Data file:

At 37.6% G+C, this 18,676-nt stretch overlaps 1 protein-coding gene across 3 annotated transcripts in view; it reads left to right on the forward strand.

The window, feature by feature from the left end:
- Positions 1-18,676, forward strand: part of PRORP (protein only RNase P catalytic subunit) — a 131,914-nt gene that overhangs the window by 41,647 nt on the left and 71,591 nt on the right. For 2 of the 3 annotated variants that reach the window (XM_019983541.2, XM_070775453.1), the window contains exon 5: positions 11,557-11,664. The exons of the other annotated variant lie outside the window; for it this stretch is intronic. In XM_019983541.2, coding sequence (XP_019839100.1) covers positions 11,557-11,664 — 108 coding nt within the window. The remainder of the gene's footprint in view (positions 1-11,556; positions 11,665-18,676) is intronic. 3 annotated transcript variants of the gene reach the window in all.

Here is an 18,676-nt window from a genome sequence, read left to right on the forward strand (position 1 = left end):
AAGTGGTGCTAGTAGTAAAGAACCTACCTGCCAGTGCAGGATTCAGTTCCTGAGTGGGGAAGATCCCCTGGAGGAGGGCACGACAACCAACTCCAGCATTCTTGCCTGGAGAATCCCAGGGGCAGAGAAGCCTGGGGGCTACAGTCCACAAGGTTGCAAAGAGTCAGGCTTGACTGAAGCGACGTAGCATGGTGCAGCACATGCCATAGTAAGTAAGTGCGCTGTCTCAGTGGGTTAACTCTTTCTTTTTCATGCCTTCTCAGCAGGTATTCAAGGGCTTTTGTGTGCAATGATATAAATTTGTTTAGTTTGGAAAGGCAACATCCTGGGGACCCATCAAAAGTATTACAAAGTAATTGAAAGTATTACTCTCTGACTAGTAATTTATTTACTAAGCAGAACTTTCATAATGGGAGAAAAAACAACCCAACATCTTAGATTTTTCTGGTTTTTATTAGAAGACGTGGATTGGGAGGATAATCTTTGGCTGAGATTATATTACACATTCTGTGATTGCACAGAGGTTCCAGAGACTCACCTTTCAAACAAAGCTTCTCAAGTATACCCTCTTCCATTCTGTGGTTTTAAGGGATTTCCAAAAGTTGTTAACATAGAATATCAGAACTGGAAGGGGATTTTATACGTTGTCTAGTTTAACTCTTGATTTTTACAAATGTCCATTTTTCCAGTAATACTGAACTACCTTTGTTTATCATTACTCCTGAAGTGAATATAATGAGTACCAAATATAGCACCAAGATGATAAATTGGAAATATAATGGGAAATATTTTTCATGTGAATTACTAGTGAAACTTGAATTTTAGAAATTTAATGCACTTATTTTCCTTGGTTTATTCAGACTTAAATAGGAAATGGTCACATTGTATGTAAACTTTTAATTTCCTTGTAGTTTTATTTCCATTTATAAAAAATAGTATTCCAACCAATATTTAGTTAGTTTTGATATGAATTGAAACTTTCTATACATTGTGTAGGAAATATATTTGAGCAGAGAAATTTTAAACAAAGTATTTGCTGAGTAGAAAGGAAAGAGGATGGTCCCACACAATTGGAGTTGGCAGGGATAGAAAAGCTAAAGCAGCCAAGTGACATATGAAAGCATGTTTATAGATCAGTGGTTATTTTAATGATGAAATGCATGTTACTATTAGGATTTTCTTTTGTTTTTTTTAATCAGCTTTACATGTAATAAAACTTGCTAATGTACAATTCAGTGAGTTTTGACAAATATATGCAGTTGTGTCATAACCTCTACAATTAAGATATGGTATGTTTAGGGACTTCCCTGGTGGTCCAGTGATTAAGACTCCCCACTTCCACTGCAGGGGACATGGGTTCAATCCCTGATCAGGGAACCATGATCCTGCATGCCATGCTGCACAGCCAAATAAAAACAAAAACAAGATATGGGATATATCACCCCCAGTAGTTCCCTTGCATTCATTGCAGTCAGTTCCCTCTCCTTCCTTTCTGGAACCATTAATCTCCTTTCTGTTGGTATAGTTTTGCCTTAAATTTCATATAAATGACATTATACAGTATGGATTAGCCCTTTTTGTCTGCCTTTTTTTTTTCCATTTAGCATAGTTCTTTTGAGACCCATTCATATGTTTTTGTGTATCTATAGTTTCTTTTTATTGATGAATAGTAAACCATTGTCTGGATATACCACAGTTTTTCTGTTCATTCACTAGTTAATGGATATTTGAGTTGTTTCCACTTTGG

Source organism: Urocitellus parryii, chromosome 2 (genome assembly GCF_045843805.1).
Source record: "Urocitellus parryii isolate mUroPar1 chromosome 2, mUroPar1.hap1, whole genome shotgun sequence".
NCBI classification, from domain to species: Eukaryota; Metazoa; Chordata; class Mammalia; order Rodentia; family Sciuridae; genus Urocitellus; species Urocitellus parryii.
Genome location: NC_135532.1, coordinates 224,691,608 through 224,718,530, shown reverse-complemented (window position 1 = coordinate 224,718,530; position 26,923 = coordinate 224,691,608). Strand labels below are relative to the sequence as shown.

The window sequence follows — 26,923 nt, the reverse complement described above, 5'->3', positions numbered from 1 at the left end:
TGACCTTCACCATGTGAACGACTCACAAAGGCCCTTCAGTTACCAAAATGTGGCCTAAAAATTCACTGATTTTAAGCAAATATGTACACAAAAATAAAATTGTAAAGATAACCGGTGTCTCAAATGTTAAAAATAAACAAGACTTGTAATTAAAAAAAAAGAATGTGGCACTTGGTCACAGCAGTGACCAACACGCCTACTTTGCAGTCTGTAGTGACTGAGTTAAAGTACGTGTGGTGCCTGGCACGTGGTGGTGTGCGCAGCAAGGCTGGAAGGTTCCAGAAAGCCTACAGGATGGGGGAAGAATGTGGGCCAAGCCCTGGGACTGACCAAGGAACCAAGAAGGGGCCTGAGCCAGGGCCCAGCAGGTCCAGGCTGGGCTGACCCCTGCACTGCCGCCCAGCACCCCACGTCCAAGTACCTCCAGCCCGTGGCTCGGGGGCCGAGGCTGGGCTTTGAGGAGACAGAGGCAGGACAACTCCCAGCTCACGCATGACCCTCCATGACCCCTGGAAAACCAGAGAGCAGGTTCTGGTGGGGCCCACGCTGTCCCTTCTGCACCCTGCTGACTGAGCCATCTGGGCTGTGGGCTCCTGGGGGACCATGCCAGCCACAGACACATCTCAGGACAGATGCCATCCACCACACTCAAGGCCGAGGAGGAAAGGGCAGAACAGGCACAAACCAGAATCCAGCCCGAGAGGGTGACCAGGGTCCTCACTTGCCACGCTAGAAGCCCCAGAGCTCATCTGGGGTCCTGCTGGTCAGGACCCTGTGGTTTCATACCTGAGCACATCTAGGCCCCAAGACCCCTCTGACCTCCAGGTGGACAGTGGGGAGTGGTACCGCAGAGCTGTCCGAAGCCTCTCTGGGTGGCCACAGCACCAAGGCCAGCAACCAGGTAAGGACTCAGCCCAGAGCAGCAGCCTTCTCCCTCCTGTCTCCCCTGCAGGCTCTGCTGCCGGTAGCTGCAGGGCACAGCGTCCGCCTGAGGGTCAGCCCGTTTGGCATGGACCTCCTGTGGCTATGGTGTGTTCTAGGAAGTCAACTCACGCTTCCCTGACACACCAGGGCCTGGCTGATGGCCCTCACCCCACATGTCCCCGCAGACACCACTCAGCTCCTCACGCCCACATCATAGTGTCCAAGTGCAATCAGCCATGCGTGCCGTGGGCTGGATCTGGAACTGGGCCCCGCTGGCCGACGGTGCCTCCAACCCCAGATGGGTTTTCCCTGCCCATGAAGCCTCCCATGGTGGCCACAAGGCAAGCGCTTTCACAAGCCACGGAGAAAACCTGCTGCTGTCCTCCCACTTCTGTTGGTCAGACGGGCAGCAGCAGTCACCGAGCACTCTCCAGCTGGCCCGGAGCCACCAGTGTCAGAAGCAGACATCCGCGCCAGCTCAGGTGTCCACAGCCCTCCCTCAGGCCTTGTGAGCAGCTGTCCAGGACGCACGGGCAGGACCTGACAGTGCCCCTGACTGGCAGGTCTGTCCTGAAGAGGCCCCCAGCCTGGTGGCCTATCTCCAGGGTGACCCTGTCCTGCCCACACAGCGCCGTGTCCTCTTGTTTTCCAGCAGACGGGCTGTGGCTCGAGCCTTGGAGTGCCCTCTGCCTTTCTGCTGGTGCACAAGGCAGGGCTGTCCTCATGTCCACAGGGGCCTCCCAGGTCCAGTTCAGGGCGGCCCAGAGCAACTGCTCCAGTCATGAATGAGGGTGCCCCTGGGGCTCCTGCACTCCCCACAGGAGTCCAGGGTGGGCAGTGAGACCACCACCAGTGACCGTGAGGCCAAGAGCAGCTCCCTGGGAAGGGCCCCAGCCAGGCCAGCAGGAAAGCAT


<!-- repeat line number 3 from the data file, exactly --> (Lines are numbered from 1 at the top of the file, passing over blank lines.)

- Positions 1-18,676, forward strand: part of PRORP (protein only RNase P catalytic subunit) — a 131,914-nt gene that overhangs the window by 41,647 nt on the left and 71,591 nt on the right. For 2 of the 3 annotated variants that reach the window (XM_019983541.2, XM_070775453.1), the window contains exon 5: positions 11,557-11,664. The exons of the other annotated variant lie outside the window; for it this stretch is intronic. In XM_019983541.2, coding sequence (XP_019839100.1) covers positions 11,557-11,664 — 108 coding nt within the window. The remainder of the gene's footprint in view (positions 1-11,556; positions 11,665-18,676) is intronic. 3 annotated transcript variants of the gene reach the window in all.